Iris C F Gomes
From 13th to 17th February, Gallery Gitanjali will bring to us Kama, Interrupted, an exhibition of drawings, paintings, sculptures, installations and assemblages that propose to reinterpret the Sutra of desire. The seventy five artworks, which form the core of the exhibition, will be inaugurated by eminent psychoanalyst and writer, Dr Sudhir Kakar. The exhibition has voluntarily been rated 18+ by the organisers.
Apurva Kulkarni treads on contentious grounds as he prepares to present his latest curated art exhibition. The political atmosphere, as it is today, subscribes to Victorian Age prudery. We, Indians, enjoy the pretence that there is no such thing as sex and refuse to address concerns of sexuality and sexual desire. By feigning asceticism, we hope to portray ourselves as virtuous beings, on a higher rung than our Western contemporaries. A section of the Indian population, enlightened by education and experience, has opened up to the reality of Kama or desire. These would best comprehend the message that Apurva Kulkarni is attempting to send across. And perhaps, the exhibition could contribute in some terms to alter prejudiced minds.
This reinterpretation of the Sutra of desire was conceived by Kulkarni, a well-known artist and art historian in his own right. He graduated from the Goa College of Art in 1985 and obtained a post graduate degree in art history in 1988 from MS University, Baroda. A teacher with twenty five years of experience, he has taught art, art appreciation, art history and cultural studies since 1990, at the Goa College of Art, the Goa College of Architecture and Kala Academy's College of Music. He pioneered curated exhibitions in 1985 and his latest offerings of note include I Am Red (2010), based on Orhan Pamuk’s My Name is Red, The Unbearable Lightness of Being (2012) and a tribute to hundred years of Indian cinema, Bioscope (2013).
Apurva Kulkarni’s association with Gallery Gitanjali and its director, Miriam Koshy-Sukhija, began in 2010, with Kulkarni conducting courses in art, film appreciation and art history there on a regular basis. It was at this gallery that he decided to bring to fruition the concept that became part of his consciousness in 2011, after his reading of Sudhir Kakar and Wendy Doniger’s translation of the Kamasutra. However, it would take two curated shows before he could approach and materialise the idea predominant in his thoughts.
Sudhir Kakar’s translation helps us understand Vatsayana’s Kama Sutra as more than a tutorial on sexual postures. The Sutra addresses other issues aside from intimate relations between men and women and gives advice on human behaviour in general too. It is pertinent to observe that sexuality was not suppressed by religion or society in ancient India. There are modern day concerns regarding sex and sexuality, which were present even during the time of Vatsayana, and are reflected within this text.
Kulkarni was intrigued as to what the artistic interpretation of the Sutra would be and hence brought together eighteen artists of substantial talent to meet the challenge. It was imperative to have the creative output of a large group of artists as this would enable the expression of varied points of view. ‘I wanted that difference …I wanted artists who can debate through the medium of paint and sculpture,’ explains Kulkarni. The artists range in age, from some of the oldest to the youngest, delivering the perspectives of different generations. Kulkarni reasons, ‘… we have different ideas and approaches about sex and sexuality, don't we? And the world has changed since the text was written in the third century. I wanted different viewpoints – even opposing viewpoints – including views which oppose mine as well.’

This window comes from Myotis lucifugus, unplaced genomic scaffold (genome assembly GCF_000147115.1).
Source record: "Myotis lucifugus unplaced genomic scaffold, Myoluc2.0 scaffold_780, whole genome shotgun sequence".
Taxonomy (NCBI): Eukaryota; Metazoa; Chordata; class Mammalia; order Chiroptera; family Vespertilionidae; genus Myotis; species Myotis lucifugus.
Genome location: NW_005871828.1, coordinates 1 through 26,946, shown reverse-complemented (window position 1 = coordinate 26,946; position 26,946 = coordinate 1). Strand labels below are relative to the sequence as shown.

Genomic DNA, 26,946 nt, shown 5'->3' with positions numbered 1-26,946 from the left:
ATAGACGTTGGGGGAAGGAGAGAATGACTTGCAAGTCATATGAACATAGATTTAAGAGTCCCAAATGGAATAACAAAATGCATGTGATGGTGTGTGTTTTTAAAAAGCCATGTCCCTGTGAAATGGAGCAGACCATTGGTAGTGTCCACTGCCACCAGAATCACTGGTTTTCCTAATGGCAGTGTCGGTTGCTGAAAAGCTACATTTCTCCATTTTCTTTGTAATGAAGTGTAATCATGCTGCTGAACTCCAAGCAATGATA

There are paintings that concentrate on the spiritual aspect of sex, dealing it a connotation that moves beyond physical pleasure to a higher plane, while some display the celebration of raw eroticism and sensuality. The artwork is also evocative of socially significant issues, especially the hypocritical attitude of society towards matters related to sex.
Among the eighteen artists involved in the exhibition are Osborne Carvalho, an illustrator who has exhibited internationally; Praveen Naik, who has equal talent in painting, sculpting and set designing; winner of the Harmony Award for the Emerging Artist, 2001, Rajeshree Thakker; award winning sculptor, Verodina Ferrao and the legendary Vamona Nalvecar.
Apurva Kulkarni's preference of Goa as the venue for his curated shows deems that he work with Goan artists or at least artists based in Goa. He says, ‘…they may not necessarily be Goan by birth, but could be by nature, as I am.’ Goa may be a cultural hub but Kulkarni believes there is much more that can happen here by way of artistic representation. He is eager to have as many shows as possible, ‘… in Goa, for Goa, about Goa!’ He says, ‘It is my desire as a fierce advocate of the arts that we in Goa can truly know and feel what humanity is through a sustained exposure to the arts,’ revealing his passion for Goa and the arts.
Broaching the topic of conservative backlash, Kulkarni is confident that though there may be the occasional painting or other artwork that could go against the sentiments of some, Goan civil society will not react aggressively, given that it is sensitive and humane. He, however, deplores the fact that vulgarity in the entertainment media is allowed to flourish with impunity. Serious art becomes the casuality, constantly fending off blows dealt to it. ‘The show talks of Kama (desire) being interrupted, based on views shared by the artists pictorially and sculpturally. How can anyone contest that? Look around you and you will see that love and desire is being disrupted and shamed,’ he says. He contends, ‘I am making a strong case that we have to come back to our senses and the arts is one road to reach that destination.’